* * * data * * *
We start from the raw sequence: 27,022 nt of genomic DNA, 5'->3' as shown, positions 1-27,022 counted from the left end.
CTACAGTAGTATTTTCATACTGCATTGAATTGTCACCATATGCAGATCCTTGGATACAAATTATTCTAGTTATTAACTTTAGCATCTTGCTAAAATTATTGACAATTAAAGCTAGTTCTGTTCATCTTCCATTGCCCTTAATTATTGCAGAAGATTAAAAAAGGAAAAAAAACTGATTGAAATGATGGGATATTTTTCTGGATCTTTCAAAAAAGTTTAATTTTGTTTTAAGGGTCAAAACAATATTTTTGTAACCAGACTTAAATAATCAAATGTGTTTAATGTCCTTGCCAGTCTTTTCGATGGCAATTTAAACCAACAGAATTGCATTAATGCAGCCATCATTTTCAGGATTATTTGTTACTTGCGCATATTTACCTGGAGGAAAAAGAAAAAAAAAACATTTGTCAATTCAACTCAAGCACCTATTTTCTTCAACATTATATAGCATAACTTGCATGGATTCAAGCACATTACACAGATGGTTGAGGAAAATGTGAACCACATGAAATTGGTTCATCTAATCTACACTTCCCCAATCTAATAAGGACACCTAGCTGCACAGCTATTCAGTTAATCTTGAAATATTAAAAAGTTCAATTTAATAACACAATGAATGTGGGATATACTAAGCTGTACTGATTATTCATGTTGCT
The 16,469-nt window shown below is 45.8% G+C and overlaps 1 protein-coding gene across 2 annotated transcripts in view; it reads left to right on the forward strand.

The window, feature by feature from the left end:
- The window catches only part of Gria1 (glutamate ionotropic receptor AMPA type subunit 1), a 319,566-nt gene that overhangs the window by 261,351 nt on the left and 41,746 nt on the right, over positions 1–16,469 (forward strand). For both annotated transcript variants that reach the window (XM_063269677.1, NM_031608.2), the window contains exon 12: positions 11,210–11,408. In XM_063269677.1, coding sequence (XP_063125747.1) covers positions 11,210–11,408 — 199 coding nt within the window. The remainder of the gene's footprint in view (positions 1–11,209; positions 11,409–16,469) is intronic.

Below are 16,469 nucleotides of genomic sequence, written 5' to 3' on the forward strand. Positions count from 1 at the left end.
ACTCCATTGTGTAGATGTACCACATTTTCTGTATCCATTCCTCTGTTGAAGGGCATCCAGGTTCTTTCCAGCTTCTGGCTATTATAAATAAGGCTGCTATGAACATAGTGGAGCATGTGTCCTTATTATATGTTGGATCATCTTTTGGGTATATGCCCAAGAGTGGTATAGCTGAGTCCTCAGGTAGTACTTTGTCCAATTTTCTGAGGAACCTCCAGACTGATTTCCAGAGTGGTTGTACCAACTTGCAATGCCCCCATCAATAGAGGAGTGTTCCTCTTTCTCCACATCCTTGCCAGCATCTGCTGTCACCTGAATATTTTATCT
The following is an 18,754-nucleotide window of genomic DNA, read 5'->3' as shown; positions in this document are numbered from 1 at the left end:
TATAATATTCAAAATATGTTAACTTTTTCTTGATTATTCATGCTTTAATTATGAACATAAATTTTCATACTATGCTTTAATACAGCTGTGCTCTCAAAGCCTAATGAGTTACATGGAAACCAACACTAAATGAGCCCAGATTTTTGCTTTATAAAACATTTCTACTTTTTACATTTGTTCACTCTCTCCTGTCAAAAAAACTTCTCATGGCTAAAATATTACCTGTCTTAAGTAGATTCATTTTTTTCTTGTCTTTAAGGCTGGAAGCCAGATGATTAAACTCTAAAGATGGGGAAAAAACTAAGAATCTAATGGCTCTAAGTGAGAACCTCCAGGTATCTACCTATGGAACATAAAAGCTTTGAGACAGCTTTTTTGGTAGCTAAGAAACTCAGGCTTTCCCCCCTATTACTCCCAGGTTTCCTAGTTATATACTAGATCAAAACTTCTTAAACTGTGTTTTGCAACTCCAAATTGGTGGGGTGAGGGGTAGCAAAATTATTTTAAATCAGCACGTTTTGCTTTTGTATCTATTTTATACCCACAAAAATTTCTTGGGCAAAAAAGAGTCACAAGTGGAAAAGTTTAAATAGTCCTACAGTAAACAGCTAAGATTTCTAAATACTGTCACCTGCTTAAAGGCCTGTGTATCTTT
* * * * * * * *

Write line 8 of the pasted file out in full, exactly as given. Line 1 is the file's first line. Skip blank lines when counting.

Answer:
The following is an 18,754-nucleotide window of genomic DNA, read 5'->3' as shown; positions in this document are numbered from 1 at the left end: